You know you should be eating your fruits and veggies. But it’s just as important to your health to make sure your produce is clean and free of harmful pathogens. Luckily, there are simple tips you can follow to keep you and your loved ones safe.

Foods Involved
The culprits include raw fruits and veggies and fresh juices made from them. Choosing organic or sticking to the clean 15 can help decrease the amount of pesticides in your produce but it won’t change the possibility that harmful microorganisms may be present.

At the Store
Whether you’re buying from your local supermarket, farmers’ market or belong to a CSA (Community Supported Agriculture) keep these tips in mind:

  • Purchase in-season fruits and veggies, especially in the summer when so much is available.
  • If you’re heading to your local farmers’ market, go early! You don’t want to buy fruits and veggies that have been sitting out in the heat for many hours or that have been touched by lots of people.
  • Buy only what you need for the week. You’re better off making several quick trips to the market rather than stocking up and risking having the excess go bad.
  • Choose produce carefully. Look for signs on spoilage such as mold, bruises, mushiness or cuts.
  • Instead of buying pre-packaged produce, choose loose produce. It gives you a better opportunity to check for signs of spoilage.
  • When buying fresh juice, be sure it’s pasteurized (treated with heat to kill harmful germs). If you’re not sure, ask or don’t buy it. Remember, young kids, pregnant and lactating women, older adults and those with a compromised immune system should lay off unpasteurized juices.
  • If you’re bagging your produce in reusable bags, be sure to wash the bags regularly.

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Food Safety at the Farmers’ Market

by in Food Safety, May 13, 2012

apples

Farmers’ markets are the prime destination for fresh and local food, but they’re not immune to germs and bacteria. Farmers work hard to comply with state and federal food safety standards but patrons also have to keep their eyes peeled (and their produce washed). Use our tips to help avoid food safety pitfalls.

Produce
Whether it’s organically grown or not, produce needs to be washed well. It’s a good thing that farmers’ market produce isn’t waxed like much of what you’ll find in the grocery store, but these local goodies are often covered with dirt. Rinse delicate items like berries, herbs and lettuces well just before use; rinsing them before storing them can cause them to get moldy or mushy. Sturdy produce like carrots, apples and potatoes can handle a good scrub. Thick-skinned foods like melons should be washed before you slice into them.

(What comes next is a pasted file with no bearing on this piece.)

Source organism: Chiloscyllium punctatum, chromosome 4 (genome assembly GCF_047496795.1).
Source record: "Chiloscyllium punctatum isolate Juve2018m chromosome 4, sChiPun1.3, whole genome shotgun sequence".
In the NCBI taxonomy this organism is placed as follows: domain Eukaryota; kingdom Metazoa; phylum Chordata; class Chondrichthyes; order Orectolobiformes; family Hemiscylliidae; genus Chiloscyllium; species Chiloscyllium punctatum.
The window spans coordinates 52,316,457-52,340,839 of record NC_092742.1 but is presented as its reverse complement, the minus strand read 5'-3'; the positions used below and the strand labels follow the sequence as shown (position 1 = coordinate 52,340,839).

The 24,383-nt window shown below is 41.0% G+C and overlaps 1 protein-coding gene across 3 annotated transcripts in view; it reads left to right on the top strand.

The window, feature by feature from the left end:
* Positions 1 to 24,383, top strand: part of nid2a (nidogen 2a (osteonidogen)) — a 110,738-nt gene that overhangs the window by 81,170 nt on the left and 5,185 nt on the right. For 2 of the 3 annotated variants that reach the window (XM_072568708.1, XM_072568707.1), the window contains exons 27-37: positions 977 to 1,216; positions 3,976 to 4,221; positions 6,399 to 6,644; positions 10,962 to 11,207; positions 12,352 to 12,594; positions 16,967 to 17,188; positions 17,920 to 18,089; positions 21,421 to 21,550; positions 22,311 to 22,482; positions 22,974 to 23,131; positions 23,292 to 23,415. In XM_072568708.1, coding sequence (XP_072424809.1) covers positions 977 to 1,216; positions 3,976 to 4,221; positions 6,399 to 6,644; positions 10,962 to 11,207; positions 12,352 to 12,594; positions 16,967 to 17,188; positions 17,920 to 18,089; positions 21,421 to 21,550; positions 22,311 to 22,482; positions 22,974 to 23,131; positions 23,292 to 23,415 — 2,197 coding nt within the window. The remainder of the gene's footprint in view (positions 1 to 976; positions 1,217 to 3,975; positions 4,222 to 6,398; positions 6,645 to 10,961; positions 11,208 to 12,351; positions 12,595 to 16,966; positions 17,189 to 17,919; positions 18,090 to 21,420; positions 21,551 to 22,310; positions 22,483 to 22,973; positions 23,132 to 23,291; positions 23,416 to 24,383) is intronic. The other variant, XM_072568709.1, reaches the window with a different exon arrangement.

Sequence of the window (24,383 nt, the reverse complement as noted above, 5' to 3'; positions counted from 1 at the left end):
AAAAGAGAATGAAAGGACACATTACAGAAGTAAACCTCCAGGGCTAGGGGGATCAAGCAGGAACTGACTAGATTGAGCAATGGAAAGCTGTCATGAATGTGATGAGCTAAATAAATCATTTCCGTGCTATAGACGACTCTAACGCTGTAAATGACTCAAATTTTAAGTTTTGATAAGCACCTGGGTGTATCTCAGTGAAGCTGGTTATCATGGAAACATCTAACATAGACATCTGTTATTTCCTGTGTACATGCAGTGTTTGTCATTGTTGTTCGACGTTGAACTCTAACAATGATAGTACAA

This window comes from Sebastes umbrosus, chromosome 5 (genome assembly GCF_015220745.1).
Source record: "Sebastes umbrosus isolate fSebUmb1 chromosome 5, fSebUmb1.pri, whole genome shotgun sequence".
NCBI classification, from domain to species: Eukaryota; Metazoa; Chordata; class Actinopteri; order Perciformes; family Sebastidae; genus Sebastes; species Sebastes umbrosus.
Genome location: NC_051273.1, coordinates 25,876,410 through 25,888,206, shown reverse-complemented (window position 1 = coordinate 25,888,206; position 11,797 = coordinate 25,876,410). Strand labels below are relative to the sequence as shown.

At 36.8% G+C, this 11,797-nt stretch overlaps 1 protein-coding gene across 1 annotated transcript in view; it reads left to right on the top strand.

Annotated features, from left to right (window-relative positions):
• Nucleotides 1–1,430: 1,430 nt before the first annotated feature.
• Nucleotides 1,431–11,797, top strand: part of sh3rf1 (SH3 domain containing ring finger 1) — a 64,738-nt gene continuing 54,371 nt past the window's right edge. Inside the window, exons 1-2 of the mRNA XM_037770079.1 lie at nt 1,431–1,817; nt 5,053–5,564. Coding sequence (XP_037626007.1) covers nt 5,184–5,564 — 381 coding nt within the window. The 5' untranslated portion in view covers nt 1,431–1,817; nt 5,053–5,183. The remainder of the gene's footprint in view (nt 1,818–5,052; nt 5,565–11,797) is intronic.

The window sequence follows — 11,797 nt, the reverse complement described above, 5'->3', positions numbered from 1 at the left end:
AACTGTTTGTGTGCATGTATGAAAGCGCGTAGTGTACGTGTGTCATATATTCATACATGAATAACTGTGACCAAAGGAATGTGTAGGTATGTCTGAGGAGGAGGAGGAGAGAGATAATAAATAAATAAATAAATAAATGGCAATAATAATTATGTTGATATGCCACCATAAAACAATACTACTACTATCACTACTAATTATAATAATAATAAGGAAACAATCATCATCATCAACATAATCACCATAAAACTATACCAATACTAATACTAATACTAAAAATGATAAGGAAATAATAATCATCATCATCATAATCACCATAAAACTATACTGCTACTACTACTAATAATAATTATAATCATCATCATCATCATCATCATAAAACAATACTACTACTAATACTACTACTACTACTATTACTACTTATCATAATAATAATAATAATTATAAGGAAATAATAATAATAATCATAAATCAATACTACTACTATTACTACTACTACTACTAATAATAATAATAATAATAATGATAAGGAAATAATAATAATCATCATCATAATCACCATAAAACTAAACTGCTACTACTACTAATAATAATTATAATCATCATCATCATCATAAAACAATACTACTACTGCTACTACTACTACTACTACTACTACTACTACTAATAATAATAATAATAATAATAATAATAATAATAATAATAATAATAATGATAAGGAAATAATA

Some vendors turn their produce into drinks like apple cider. Look for pasteurized beverages, especially if you’re pregnant, elderly or serving them to young children.

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Hot Topic: Clean Eating

by in Food News, July 20, 2011
woman eating tomato
How clean is your diet?

Clean Eating is a term that’s been thrown around a lot lately, only it’s not necessarily understood. We’ll explain what it is and if it’s advisable to eat this way.

What Is It?
Although you’ll find Clean Eating “diets”- it’s more of a way of living than a temporary weight loss solution. The term Clean Eating is relatively new, but it dates back to the 1960s when the natural health food movement looked down on diets filled with processed foods.

Author Terry Walters helped fuel the Clean Eating movement into mainstream America. According to the author of Clean Food and Clean Start, it’s all about consuming natural, unprocessed foods. Her philosophy is:

  • Eat a varied diet
  • Eat a rainbow of colors
  • Enjoy food and mealtime
  • Eat locally grown and seasonal food
  • Eat all 5 tastes (sweet, salty, bitter, sour, umami)

This means eating whole grains, fruits and vegetables and lean proteins (a.k.a. real food) instead of fast food or highly processed, packaged foods, and giving new foods a try that you may not recognize at the farmers market— a lot like Dana’s Market Watch series.